It’s a known fact that clutter can lead to depression. While we often think of build up in closets, on the floor or overtaking a room, one of the most common places for clutter is the kitchen. Surfaces covered in papers and stacks of mail, boxes of food left out from pantries and cabinets, and dirty dishes left in the sink: it all makes us feel bad. And believe it or not, clutter can even take over inside the refrigerator. Here are some tips with help from Houselogic to help keep you feeling refreshed and care free while finding sustenance and building memories, not anxieties, in the kitchen:
Adopt the rule of five:
As you pass through the kitchen, put away five things, or devote five minutes every hour to de-cluttering. At the end of the day, you will have cleaned for an hour.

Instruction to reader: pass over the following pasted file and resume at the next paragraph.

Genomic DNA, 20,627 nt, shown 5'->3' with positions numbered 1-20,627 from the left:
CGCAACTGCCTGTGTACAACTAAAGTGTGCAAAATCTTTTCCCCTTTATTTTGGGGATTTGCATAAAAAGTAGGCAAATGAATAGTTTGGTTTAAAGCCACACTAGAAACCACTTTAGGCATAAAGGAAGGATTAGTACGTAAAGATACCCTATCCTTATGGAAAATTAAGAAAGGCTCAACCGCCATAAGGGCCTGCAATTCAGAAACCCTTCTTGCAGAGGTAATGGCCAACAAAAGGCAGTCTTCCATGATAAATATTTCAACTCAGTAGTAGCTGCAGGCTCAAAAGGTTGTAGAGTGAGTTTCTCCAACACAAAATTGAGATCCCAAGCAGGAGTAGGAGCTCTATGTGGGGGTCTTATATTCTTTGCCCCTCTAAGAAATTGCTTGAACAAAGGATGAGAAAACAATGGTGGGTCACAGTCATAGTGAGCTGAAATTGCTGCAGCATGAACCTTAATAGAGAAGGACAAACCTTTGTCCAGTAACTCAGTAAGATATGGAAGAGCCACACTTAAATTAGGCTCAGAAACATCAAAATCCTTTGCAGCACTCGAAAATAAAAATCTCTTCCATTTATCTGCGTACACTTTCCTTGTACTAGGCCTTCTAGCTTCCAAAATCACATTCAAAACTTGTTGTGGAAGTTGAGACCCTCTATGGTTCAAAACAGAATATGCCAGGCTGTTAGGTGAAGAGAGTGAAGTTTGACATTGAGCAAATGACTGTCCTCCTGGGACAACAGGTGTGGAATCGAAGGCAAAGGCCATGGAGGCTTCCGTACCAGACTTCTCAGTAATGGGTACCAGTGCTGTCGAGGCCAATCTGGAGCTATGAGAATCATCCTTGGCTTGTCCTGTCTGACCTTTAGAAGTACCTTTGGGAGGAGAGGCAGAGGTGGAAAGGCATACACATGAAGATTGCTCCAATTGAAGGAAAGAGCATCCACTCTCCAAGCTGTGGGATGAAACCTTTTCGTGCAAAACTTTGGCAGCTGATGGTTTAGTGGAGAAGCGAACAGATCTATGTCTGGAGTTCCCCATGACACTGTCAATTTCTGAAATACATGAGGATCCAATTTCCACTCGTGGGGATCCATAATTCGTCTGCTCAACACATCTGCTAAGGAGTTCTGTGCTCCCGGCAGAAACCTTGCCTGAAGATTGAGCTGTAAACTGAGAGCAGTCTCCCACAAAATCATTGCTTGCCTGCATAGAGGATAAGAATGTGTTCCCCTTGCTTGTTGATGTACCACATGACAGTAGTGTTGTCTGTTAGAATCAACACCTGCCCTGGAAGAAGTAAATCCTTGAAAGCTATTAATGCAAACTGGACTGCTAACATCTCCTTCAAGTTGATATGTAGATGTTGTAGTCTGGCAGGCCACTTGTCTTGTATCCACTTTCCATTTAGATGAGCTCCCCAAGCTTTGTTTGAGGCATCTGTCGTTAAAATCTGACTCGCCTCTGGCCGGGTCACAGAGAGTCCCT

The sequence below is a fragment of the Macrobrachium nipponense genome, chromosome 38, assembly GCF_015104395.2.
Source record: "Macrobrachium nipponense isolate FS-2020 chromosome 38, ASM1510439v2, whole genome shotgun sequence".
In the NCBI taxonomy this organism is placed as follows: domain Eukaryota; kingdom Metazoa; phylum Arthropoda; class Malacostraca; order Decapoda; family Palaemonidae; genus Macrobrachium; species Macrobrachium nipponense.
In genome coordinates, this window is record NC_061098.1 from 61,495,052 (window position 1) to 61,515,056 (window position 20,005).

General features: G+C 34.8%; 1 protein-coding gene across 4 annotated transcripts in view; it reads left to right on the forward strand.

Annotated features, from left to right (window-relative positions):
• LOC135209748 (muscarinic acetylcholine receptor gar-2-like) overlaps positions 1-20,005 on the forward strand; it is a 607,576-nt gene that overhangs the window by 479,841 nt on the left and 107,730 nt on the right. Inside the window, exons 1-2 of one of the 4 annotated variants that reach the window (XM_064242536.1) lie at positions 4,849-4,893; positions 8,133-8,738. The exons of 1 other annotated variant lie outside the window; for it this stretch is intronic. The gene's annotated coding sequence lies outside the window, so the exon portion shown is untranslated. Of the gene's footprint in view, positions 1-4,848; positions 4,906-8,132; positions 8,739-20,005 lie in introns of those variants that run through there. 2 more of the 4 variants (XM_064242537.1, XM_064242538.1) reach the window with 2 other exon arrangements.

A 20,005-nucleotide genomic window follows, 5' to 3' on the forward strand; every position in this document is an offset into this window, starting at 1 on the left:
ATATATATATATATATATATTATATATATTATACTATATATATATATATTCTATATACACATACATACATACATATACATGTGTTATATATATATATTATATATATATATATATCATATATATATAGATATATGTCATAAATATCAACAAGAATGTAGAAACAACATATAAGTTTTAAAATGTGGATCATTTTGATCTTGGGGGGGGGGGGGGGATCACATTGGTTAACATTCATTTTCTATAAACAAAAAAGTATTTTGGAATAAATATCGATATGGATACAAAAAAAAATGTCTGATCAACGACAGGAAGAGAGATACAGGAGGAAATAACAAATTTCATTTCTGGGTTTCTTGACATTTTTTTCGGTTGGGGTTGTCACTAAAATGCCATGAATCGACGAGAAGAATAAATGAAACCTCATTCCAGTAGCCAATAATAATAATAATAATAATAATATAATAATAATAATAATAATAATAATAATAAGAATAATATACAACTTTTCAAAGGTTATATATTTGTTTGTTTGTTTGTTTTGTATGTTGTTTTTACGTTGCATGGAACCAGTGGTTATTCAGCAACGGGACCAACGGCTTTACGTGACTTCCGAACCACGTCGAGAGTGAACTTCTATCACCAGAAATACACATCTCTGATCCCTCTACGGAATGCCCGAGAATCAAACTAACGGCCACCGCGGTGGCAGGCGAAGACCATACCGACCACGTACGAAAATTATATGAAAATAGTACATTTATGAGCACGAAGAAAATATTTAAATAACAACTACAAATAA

Be ruthless about your kitchen sink:
Pledge to clear and clean your kitchen sink everyday. It takes just a few seconds more to put a dish in the dishwasher than to leave it in the sink. A clean sink easily raises spirits and decreases anxiety.
*Go the extra mile and squirt dishwashing soap into your empty sink after doing the dishes and scrub for a moment with your dish brush. The sink might just shine as brightly as a TRUE stainless steel refrigerator.
Clear the door:
Too many bottles and condiments can lead to clutter at first site. Be sure to periodically clean out the expired and unused but open items.
Pack away the pictures:
Gone are the days of magnets all over the refrigerator, but picture prints still need a landing space, and that doesn’t mean the countertop. Put photos away and take your best one or two to put in picture frames on the window sill. Have something to smile about when that sink is sparkling in your face!
Test if you’ll miss it:
Pack your counter clutter in a box and put it in the closet. If you haven’t checked it within 90 days (and collectors aren’t at the door!), toss it.
Don’t bring it in:
Stop at the garbage cans outside before bringing mail inside. Sort out the junk mail before it ever accumulates in your kitchen.